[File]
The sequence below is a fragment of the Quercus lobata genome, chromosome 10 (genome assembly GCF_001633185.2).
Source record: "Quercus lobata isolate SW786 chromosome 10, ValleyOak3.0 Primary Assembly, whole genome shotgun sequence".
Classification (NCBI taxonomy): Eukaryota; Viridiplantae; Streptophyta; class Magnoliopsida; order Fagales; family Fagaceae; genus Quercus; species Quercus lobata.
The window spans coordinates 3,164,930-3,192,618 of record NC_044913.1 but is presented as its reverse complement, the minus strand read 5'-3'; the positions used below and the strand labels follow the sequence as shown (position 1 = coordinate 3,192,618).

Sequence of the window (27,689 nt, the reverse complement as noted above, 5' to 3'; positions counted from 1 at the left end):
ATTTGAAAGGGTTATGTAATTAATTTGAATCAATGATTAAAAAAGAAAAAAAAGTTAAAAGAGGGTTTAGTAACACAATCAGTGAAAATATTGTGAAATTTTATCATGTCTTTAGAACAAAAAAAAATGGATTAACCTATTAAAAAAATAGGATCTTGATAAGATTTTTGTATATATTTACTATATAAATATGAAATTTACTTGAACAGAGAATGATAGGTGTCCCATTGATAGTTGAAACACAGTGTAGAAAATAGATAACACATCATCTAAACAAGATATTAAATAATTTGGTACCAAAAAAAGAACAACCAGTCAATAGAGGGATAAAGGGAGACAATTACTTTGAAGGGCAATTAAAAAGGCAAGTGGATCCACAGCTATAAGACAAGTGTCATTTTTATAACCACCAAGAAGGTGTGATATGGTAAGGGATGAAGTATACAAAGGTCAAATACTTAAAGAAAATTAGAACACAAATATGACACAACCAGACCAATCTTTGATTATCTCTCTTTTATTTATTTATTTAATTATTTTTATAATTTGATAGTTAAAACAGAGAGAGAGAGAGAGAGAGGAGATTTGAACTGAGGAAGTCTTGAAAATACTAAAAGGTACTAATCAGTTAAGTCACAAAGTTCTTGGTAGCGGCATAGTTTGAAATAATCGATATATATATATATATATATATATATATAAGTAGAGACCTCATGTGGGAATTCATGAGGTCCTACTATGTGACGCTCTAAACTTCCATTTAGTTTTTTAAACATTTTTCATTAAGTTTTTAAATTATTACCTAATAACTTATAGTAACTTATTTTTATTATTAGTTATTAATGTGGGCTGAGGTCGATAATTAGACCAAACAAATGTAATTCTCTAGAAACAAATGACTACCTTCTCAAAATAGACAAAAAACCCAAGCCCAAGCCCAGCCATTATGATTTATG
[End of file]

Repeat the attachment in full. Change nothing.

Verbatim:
The sequence below is a fragment of the Quercus lobata genome, chromosome 10 (genome assembly GCF_001633185.2).
Source record: "Quercus lobata isolate SW786 chromosome 10, ValleyOak3.0 Primary Assembly, whole genome shotgun sequence".
Classification (NCBI taxonomy): Eukaryota; Viridiplantae; Streptophyta; class Magnoliopsida; order Fagales; family Fagaceae; genus Quercus; species Quercus lobata.
The window spans coordinates 3,164,930-3,192,618 of record NC_044913.1 but is presented as its reverse complement, the minus strand read 5'-3'; the positions used below and the strand labels follow the sequence as shown (position 1 = coordinate 3,192,618).

Sequence of the window (27,689 nt, the reverse complement as noted above, 5' to 3'; positions counted from 1 at the left end):
ATTTGAAAGGGTTATGTAATTAATTTGAATCAATGATTAAAAAAGAAAAAAAAGTTAAAAGAGGGTTTAGTAACACAATCAGTGAAAATATTGTGAAATTTTATCATGTCTTTAGAACAAAAAAAAATGGATTAACCTATTAAAAAAATAGGATCTTGATAAGATTTTTGTATATATTTACTATATAAATATGAAATTTACTTGAACAGAGAATGATAGGTGTCCCATTGATAGTTGAAACACAGTGTAGAAAATAGATAACACATCATCTAAACAAGATATTAAATAATTTGGTACCAAAAAAAGAACAACCAGTCAATAGAGGGATAAAGGGAGACAATTACTTTGAAGGGCAATTAAAAAGGCAAGTGGATCCACAGCTATAAGACAAGTGTCATTTTTATAACCACCAAGAAGGTGTGATATGGTAAGGGATGAAGTATACAAAGGTCAAATACTTAAAGAAAATTAGAACACAAATATGACACAACCAGACCAATCTTTGATTATCTCTCTTTTATTTATTTATTTAATTATTTTTATAATTTGATAGTTAAAACAGAGAGAGAGAGAGAGAGAGGAGATTTGAACTGAGGAAGTCTTGAAAATACTAAAAGGTACTAATCAGTTAAGTCACAAAGTTCTTGGTAGCGGCATAGTTTGAAATAATCGATATATATATATATATATATATATATATAAGTAGAGACCTCATGTGGGAATTCATGAGGTCCTACTATGTGACGCTCTAAACTTCCATTTAGTTTTTTAAACATTTTTCATTAAGTTTTTAAATTATTACCTAATAACTTATAGTAACTTATTTTTATTATTAGTTATTAATGTGGGCTGAGGTCGATAATTAGACCAAACAAATGTAATTCTCTAGAAACAAATGACTACCTTCTCAAAATAGACAAAAAACCCAAGCCCAAGCCCAGCCATTATGATTTATG